Papa Barack and the Patriarchy of America or What We Need Is Good Governance

Sunday, June 16, 2013

By Elizabeth Dawes Gay

“Patriarchy (rule by fathers) is a social system in which the male is the primary authority figure central to social organization and the central roles of political leadership, moral authority, and control of property, and where fathers hold authority over women and children. It implies the institutions of male rule and privilege, and entails female subordination.” (Wikipedia)

This land has operated as a patriarchy since the Founding Fathers were just sperm cells themselves and not much has changed since 1776. President Barack Obama (hereafter referred to as Papa Barack) is content to serve−and is really intent on serving - as this nation’s number one papa.

But the thing is, we the citizens and residents of this country don’t need a Papa Barack to raise us up in the way we should go. We have earthly fathers, father figures, or men we trust, respect, or can rely on. Some of us call on a spiritual father when we need more than those on earth can provide. Instead of a federal father, what we need is good governance.

Good governance “assures that corruption is minimized, the views of minorities are taken into account and that the voices of the most vulnerable in society are heard in decision-making. It is also responsive to the present and future needs of society.” (UN)

Patriarchy in the United States and the western world is nothing new but it’s time for a change. Patriarchy is what led Papa Barack to submit a budget withholding insurance coverage for abortion for low-income and marginalized women. Patriarchy is what caused this Presidential Administration to continue to fight a losing battle on expanded access to emergency contraception, even in the face of years of scientific evidence. Ironically, patriarchy is the reason why we are still fighting for the fair treatment of people (including papas) who are transitioning into parenthood or adding to their families.

In trying to be a father to us all, Papa Barack has neglected the bare essentials of governance his role as President entails. The voices of the vulnerable must be heard and included in policy-making at all times, not just when it’s politically expedient or will help win an election. Decision-making must meet the needs of the people where they are, not force them to what the decision-maker believes is morally upright or gender- and age-appropriate.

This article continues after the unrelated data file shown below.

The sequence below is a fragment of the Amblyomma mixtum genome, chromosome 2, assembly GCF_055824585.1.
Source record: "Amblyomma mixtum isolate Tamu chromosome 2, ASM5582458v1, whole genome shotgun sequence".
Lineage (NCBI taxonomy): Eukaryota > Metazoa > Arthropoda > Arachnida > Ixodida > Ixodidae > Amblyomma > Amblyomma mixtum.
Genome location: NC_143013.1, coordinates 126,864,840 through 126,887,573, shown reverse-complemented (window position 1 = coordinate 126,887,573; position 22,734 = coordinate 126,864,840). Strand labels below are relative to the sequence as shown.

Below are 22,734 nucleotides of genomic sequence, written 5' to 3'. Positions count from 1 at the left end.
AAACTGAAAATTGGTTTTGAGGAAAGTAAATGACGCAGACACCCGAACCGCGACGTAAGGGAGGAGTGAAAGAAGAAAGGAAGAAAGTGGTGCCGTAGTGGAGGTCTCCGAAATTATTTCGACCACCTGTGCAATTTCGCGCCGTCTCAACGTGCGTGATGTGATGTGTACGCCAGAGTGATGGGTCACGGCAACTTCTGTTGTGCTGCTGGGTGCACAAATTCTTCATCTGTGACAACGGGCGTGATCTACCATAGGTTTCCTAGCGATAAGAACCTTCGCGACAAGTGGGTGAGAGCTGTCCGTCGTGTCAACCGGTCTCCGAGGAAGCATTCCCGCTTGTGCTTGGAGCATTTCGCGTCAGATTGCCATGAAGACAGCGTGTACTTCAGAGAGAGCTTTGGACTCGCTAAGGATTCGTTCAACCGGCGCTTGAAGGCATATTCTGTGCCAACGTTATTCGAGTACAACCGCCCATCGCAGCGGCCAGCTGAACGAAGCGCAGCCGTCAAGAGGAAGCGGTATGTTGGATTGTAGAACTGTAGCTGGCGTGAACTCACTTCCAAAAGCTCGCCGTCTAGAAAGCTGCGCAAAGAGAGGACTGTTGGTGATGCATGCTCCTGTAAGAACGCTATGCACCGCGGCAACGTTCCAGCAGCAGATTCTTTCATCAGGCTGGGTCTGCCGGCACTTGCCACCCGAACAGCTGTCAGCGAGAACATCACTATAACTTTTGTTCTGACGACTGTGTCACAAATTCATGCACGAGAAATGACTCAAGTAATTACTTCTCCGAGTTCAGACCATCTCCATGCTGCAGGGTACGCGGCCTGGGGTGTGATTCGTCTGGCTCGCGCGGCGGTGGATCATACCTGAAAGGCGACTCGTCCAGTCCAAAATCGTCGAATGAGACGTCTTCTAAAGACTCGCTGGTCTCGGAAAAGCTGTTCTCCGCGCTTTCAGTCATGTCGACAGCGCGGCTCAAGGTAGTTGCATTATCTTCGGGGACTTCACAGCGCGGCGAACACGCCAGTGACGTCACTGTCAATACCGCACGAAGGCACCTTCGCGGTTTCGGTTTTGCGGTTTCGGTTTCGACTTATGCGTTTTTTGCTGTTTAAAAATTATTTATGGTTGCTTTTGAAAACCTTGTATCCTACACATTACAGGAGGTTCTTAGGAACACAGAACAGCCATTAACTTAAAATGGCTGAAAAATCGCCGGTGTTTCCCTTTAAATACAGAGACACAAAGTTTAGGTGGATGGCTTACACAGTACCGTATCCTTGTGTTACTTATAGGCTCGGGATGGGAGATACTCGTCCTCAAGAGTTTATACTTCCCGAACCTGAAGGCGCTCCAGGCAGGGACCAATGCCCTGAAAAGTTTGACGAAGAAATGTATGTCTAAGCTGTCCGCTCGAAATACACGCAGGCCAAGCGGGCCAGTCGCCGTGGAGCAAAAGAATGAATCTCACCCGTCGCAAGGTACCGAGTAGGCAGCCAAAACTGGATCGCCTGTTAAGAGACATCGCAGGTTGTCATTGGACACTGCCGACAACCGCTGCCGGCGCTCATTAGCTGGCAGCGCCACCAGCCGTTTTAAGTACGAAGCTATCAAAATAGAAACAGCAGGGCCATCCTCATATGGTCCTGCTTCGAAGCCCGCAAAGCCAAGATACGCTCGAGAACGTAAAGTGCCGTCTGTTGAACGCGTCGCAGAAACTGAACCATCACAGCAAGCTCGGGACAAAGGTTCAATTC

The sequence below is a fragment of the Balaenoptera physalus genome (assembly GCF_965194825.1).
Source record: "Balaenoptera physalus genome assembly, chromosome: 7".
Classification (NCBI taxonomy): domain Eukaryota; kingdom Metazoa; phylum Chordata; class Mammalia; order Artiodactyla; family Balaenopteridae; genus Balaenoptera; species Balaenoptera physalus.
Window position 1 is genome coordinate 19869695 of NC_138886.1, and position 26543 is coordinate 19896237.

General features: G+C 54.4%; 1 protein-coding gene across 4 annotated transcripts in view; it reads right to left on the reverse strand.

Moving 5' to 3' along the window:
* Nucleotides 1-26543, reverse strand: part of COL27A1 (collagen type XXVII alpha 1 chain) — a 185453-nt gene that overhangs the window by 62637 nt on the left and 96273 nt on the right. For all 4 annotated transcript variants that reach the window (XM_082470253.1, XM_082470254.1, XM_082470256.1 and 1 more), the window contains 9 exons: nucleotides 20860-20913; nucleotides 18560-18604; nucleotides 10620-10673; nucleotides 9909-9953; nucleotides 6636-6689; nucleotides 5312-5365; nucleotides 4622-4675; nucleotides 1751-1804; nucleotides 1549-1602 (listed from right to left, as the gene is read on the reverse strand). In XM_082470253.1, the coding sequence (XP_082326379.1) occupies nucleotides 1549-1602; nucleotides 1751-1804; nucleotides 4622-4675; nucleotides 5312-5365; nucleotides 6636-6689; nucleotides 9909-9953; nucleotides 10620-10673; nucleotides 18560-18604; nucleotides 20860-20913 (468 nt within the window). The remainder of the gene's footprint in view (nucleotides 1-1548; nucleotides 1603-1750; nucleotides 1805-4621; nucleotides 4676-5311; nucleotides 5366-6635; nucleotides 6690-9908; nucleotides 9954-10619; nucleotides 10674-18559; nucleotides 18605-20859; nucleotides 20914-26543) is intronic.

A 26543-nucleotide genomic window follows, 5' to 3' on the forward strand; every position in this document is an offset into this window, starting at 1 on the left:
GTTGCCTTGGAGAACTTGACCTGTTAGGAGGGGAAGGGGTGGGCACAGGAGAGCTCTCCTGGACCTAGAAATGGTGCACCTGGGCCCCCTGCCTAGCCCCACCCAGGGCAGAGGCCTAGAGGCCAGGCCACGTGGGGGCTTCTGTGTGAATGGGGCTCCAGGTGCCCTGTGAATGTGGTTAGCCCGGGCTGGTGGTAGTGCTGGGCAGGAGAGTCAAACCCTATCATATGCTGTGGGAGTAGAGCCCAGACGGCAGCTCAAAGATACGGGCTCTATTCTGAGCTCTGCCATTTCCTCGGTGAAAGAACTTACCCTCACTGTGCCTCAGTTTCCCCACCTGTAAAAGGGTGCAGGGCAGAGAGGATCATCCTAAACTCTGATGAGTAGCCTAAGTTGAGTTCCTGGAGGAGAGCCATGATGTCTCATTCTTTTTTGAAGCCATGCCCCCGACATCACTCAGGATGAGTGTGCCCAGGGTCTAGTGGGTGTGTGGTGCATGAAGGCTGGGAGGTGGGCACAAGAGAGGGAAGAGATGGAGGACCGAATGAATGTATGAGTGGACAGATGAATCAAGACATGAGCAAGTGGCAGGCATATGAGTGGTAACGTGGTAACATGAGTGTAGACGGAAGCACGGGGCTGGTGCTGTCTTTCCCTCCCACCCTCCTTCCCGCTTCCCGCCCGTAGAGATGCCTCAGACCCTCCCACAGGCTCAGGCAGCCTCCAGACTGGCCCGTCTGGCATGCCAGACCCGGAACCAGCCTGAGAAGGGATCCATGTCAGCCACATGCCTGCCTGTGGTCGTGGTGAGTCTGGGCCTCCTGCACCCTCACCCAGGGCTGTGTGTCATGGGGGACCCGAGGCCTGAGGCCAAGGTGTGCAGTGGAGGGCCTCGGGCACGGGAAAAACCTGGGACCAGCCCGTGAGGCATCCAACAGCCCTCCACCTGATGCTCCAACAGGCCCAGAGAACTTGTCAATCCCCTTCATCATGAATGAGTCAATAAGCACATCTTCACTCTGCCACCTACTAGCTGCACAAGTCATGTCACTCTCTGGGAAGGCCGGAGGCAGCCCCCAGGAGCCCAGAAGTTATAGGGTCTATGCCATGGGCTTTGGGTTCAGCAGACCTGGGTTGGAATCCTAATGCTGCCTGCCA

We can determine the course of our own lives. We can make the best decisions for ourselves. We can create our own strong families. Good governance ensures we have the rights and the resources to do so.

It seems that other historical patriarchies have learned this and are evolving even as we are devolving. While Papa Barack was fighting to keep emergency contraception under pharmacist and physician guard to prevent young people from exercising their right to protect themselves and make healthy decisions, France was working to make sure that all young women don’t have to worry about paying for birth control or abortion. It seems France understands that when it comes to health, evidence matters more than moral objection. They also seem to take public education about contraception and condom use very seriously, making important information accessible and interesting to the people they are trying to reach. Vive la France! But seriously, can’t we make our own risqué condom commercial?

France isn’t perfect, you say? Our historical context is different, you say? Yes, that may be so−but it doesn’t mean we can’t evolve, make progress, shift culture, and shape the future. We would do well to adopt a thing or two from our European brethren. It’s not like we haven’t already.

As long as those charged with governing our society would rather father it, we will continue to have unnecessary and harmful restrictions that disproportionately impact the sexual, reproductive, maternal, and general wellbeing of women. Decisions about sex, fertility, and parenting are better left to individuals and their families – even when that family doesn’t fit the First Family mold.

I hope that over the next two years Papa Barack will live out his commitment to scientific integrity and do what research demonstrates is in the best interest of the health and wellbeing of the people. President Obama can be the change we all believed in, if only he would step back from being Papa Barack.

Elizabeth is Senior Associate for Programs and Policy at the Reproductive Health Technologies Project (RHTP) and an active member of the Women’s Information Network. She is a participant in Echoing Ida.

This blog post is part of the Strong Families' first Papa's Day celebration. You can read more posts in the series on the Strong Families blog. Strong Families is a national initiative led by Forward Together. Our goal is to change the way people think, act and talk about families.